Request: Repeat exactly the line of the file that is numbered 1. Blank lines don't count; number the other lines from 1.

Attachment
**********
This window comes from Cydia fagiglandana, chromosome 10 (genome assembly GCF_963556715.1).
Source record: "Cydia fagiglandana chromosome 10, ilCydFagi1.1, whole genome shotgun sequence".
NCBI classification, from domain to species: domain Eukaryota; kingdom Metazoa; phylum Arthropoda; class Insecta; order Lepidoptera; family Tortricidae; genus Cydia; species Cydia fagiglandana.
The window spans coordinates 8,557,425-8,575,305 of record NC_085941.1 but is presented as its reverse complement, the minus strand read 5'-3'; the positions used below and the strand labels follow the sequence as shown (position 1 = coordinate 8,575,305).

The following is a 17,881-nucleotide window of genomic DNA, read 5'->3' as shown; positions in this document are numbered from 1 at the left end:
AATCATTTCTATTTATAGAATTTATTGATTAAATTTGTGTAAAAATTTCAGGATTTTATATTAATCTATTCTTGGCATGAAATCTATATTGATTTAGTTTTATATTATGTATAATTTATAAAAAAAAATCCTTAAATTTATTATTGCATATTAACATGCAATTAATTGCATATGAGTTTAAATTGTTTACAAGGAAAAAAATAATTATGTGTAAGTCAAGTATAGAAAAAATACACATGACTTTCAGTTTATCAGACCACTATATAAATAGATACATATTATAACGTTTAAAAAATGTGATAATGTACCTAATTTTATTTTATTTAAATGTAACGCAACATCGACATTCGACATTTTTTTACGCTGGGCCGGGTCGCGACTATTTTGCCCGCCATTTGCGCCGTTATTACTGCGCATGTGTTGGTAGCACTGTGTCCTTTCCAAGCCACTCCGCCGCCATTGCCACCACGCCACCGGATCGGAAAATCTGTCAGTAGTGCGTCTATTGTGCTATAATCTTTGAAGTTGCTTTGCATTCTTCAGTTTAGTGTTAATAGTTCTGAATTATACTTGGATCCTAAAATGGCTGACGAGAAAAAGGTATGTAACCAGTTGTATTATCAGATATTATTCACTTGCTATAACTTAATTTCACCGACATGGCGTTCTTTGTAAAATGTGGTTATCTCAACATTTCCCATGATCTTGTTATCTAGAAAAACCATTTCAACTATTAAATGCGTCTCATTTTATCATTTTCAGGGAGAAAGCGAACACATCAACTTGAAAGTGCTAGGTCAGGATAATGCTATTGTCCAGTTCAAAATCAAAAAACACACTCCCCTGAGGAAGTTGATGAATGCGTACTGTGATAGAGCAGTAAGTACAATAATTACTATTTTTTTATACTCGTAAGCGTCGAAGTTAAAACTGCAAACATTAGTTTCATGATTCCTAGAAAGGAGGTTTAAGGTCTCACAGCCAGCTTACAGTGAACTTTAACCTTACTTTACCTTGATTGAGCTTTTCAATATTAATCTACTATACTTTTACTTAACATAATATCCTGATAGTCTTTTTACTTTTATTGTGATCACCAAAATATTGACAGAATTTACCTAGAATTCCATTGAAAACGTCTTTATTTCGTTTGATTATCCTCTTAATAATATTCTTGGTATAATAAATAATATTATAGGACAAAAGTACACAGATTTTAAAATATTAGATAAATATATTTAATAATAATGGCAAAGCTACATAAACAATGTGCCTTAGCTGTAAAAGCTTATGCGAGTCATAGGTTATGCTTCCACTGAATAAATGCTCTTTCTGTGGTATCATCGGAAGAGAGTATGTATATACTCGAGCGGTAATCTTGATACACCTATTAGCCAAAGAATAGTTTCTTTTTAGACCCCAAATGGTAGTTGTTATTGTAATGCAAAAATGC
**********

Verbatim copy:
This window comes from Cydia fagiglandana, chromosome 10 (genome assembly GCF_963556715.1).